As reported last week by Y and others, states can develop and enforce their own NIL policy while using a short list of prohibitions as a guide, all geared toward avoiding pay-per-play agreements.
Around college sports, some believe it is a great solution. Others say it is the only possible solution. And then many think it is a nightmare solution.
“It’s hard to believe they will let the schools do it themselves,” says an outsider who used to work in the college sports industry and still has a keen interest in it. “That goes back to the 1950s and 1960s, when there was rampant deception. These are state institutions. They are not entrepreneurial companies ”.
On Monday, the NCAA DI Council is scheduled to discuss the NIL proposal in a special meeting, pass comments to the DI Board of Directors, and then, for lack of a better phrase, get out of the way.
“This is in the hands of the Board,” said a senior administrator Y In the past week.
DI’s Board of Directors is scheduled to meet on Wednesday where they will adopt the proposal. Will you adjust the current solution and provide more guidance to member schools? Institutions clearly want more guardrails, or at least a more detailed guide.
Among some of the biggest problems for schools is how to handle athletes who wear school brands and logos while endorsing a product. The legislative solutions group’s plan strictly prohibits this.
“We may get to a point where student athletes pay a license fee like others do. Because of the relationship, student athletes may not have to pay a fee, “says Bowlsby,” but the legislative solutions group took a conservative approach and did not think that students could use trademarks and logos. “
This is not the only problem, says Bowlsby. The legislative solution group’s proposal offers exactly what an athlete can and cannot do. The minimalist NCAA proposal, in addition to excluding pay-per-play, does not.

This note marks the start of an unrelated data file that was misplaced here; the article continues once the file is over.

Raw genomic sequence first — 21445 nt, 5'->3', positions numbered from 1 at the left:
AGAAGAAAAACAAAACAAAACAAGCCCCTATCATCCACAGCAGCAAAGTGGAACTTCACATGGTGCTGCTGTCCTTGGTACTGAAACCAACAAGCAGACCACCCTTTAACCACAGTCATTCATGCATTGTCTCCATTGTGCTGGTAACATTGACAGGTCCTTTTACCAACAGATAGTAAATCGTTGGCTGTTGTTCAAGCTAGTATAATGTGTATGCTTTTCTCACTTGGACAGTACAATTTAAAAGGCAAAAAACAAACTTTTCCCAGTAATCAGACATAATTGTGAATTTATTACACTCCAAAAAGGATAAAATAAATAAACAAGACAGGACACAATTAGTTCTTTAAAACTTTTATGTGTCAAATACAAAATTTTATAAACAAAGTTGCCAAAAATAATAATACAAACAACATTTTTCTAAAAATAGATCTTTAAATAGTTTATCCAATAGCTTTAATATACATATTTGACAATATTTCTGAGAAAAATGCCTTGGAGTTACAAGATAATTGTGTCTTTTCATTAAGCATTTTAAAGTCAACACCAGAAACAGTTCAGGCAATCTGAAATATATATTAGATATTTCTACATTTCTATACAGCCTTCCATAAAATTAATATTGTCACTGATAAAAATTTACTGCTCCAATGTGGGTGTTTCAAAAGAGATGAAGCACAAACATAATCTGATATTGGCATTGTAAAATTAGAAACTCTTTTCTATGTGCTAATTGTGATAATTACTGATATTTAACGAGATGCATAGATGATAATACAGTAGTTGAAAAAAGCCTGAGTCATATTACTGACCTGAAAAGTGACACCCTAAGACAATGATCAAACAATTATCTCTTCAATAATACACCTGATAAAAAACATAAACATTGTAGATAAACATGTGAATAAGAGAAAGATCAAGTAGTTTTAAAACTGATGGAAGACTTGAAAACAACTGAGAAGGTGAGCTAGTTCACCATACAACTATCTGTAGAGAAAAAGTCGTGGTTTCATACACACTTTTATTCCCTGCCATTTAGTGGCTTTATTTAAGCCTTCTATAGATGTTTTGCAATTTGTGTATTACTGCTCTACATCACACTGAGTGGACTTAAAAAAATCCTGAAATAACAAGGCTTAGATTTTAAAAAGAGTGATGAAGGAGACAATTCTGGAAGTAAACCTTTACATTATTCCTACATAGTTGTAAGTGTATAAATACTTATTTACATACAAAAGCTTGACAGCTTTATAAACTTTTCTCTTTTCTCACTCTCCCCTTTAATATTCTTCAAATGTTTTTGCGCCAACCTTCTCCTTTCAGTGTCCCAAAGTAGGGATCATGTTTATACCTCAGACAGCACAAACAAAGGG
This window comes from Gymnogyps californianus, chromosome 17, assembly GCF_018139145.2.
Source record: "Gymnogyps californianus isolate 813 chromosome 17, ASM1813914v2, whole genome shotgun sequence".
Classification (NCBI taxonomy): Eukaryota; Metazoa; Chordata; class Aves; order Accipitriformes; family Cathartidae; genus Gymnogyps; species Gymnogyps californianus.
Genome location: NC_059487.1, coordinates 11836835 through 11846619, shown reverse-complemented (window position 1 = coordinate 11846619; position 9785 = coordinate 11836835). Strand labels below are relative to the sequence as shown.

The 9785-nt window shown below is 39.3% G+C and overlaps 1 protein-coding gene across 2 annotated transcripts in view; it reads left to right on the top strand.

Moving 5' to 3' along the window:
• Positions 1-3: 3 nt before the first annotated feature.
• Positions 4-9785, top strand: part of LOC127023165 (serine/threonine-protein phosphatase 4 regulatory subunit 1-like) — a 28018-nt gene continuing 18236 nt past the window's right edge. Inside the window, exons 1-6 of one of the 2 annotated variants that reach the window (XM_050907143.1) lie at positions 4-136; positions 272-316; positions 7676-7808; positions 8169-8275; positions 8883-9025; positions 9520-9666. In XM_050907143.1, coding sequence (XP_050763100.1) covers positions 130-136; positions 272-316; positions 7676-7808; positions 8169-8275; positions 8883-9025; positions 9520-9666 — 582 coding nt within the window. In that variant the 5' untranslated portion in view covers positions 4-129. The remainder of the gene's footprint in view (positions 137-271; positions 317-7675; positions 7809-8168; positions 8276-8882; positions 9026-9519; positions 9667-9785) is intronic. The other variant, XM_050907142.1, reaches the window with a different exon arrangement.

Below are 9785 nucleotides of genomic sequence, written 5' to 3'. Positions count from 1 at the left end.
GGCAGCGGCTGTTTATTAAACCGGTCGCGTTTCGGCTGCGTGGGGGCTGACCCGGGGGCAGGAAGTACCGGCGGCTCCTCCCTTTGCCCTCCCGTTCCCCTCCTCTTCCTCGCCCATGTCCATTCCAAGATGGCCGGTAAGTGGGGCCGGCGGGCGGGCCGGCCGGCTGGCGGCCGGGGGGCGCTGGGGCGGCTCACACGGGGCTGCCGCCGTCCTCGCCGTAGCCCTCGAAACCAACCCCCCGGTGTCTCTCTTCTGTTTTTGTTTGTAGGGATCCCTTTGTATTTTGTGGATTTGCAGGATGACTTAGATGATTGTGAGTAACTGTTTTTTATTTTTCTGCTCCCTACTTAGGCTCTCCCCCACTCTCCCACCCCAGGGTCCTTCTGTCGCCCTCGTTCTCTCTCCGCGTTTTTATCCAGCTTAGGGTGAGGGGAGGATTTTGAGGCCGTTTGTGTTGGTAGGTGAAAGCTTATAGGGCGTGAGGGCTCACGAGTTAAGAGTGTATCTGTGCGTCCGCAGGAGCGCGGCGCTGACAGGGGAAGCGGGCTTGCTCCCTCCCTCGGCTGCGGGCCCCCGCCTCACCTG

The minimalist proposition represents “the upper end of the food chain,” says Bowlsby. When asked for clarification, he says: “In the case of the SEC, all but one of its states has a [NIL] law in force and it seems that one will have one by July 1. They don’t have to worry about the NCAA having a rule. They are situationally different. “
One of the real problems with the minimalist proposal is that it could actually put some schools at a disadvantage in states with a state law, says Julie Sommer, a member of the Drake Group who has studied the various state NIL laws, at least seven of them. which will go into effect on July 1. Schools in the states must follow their state NIL laws, while those in states without a law, which were initially thought to be disadvantaged, could gain an advantage by creating their own less restrictive rules for their athletes.
“Who has the advantage now?” Sommer says. “The states that did nothing could be laughing. They can do whatever they want and make it less restrictive when it comes to hiring perks. “
Another problem: schools are rushing to create policy, especially those low-income institutions.
“I think everyone is ready? No, ”says Sankey. “I think that’s what reality will dictate? Yes. They will have to be prepared. That’s part of being a member of NCAA Division I in 2021. “
Everyone, at least, agrees on two things: (1) this minimalist proposal is only temporary and is constantly evolving; and (2) a uniform federal bill from Congress is needed.
“I don’t think this is the healthiest environment,” says Sankey.
And here they all are, a year after one of the most divisive moments in the association’s history:Do we play soccer or not? –Administrators are divided on another issue as the game’s clocks approach zero.
“We thought we could have a fire drill at the end of all this,” says Bowlsby, “and we do.”
More from Ross Dellenger:
• Behind the trend of legends ditching college sports
• Why 12 worked: within the creation of a new playoff model
• The secluded Florida region where soccer coaches ‘find peace’
• Student-Athletes voice their opinion to oppose the NCAA alternative NIL proposal.
Eddie is an Australian news reporter with over 9 years in the industry and has published on Forbes and tech crunch.